By now, every one is on their feet (“get off your asses!”) in time for a stomping cover of the Isley Brother’s ‘Shout’ and ‘Bobby Jean’ from Born in the USA to finish the night and release the Bruce faithful into the night.

February 16

Some artists criss-cross the globe and play the exact same songs night after night after night. Not Bruce Springsteen. The setlist changes every night (and during the night too!) sometimes catching the band off guard as they suddenly have to play a song for the first time in 30 years. With sign requests, deep album cuts and live covers, any concert you could hear any one of the 300 plus songs he’s recorded.

He doesn’t disappoint at the second Brisbane show, playing 15 different songs (!!!) that we hadn’t heard on Tuesday night, adding up to 41 unique songs over two nights from 14 different albums.

After starting with ‘New York Serenade’ and ‘Working on a Dream’, it isn’t long before something amazing happens.

Bruce spots a sign in the audience held up by a teenage fan. “Missed school”, it reads, “in the shit now, can I play ‘Growin’ Up’ with you?”.

“You know this song? You know it on guitar? Come on up!”, Bruce says, before sharing vocals and guitar duties with the youngster. He does know the song. Perfectly, actually. I told you you never know what you’re going to hear at a Springsteen concert.

(I saw something similar a few years ago at a Neil Finn concert. He’d held his microphone out to the crowd and picked up the voice of a bloke who happened to be a trained opera singer. Next minute this random bloke is up on stage delivering a mind-blowing version of ‘Fall at your Feet’ while Neil plays along on piano. It was stunning.)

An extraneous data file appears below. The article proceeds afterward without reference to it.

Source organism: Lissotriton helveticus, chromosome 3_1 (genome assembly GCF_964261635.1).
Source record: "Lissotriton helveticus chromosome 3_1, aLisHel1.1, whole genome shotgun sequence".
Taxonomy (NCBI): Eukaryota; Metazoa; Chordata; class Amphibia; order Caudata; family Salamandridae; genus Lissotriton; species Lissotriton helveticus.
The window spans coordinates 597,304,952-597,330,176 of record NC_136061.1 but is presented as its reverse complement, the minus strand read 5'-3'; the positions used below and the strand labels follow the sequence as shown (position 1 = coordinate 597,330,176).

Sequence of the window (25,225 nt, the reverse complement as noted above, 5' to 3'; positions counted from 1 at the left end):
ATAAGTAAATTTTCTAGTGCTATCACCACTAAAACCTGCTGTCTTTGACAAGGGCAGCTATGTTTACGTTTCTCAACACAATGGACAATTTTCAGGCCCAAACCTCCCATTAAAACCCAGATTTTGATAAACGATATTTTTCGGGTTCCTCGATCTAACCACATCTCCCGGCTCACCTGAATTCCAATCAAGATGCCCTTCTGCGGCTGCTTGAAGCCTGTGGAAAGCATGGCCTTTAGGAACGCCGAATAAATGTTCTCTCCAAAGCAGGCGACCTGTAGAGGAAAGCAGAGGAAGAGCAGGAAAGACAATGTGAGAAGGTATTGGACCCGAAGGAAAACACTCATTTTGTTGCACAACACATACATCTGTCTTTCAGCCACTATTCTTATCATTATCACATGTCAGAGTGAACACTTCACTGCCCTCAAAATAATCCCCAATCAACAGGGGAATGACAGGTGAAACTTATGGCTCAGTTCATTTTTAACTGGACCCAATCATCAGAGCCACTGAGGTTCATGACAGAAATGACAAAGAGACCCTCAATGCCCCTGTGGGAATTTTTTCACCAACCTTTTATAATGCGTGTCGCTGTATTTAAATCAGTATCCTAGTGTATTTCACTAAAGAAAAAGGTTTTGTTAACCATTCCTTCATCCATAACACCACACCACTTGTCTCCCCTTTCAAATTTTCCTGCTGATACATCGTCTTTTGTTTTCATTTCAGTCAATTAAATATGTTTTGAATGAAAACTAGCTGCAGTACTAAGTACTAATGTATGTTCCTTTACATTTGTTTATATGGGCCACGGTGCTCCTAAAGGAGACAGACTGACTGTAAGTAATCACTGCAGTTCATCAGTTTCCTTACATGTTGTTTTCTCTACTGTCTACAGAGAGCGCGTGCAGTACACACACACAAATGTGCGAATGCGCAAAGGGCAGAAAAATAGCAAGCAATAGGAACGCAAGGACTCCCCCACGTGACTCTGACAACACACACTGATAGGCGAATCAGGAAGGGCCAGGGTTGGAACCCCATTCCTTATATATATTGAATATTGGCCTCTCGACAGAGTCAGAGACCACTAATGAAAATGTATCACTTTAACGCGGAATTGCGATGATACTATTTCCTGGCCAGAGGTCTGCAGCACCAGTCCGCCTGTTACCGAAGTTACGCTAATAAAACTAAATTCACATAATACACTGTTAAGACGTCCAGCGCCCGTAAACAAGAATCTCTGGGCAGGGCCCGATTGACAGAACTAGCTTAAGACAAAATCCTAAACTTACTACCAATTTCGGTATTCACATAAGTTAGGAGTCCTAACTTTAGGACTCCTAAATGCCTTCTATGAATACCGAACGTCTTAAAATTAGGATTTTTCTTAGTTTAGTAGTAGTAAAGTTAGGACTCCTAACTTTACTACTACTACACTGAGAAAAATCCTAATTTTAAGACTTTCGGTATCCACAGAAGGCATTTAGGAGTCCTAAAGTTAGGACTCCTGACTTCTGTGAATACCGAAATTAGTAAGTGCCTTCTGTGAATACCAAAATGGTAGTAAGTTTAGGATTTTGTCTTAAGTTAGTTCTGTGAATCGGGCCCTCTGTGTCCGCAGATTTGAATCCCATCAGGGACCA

The next day I read on Brisbane Times that this kid had been on stage with Bruce before, so maybe it wasn’t as random as it seemed. Credit to my (notoriously cynical) father for picking up at the concert that it was probably planned.

Even if it was completely scripted, it was bloody brilliant, and revved the crowd up for a set that added songs like ‘Fire’, ‘I’m on Fire’ and ‘No Surrender’ that we didn’t hear on Tuesday.

The encore is a little different too, this time starting with the epic ‘Jungleland’ and finishing with ‘Thunder Road’, the perfect somg to end two nights of Springsteen in Brisbane.

Bruce Springsteen was 25 when he wrote ‘Born to Run’. He’s 67 now, but somehow defies time; somehow seems to get better with age. But it’s most just about him, it’s Bruce Springsteen and the E-Street Band, and they’re all still at the top of their game. You won’t find a better live band on earth.


February 14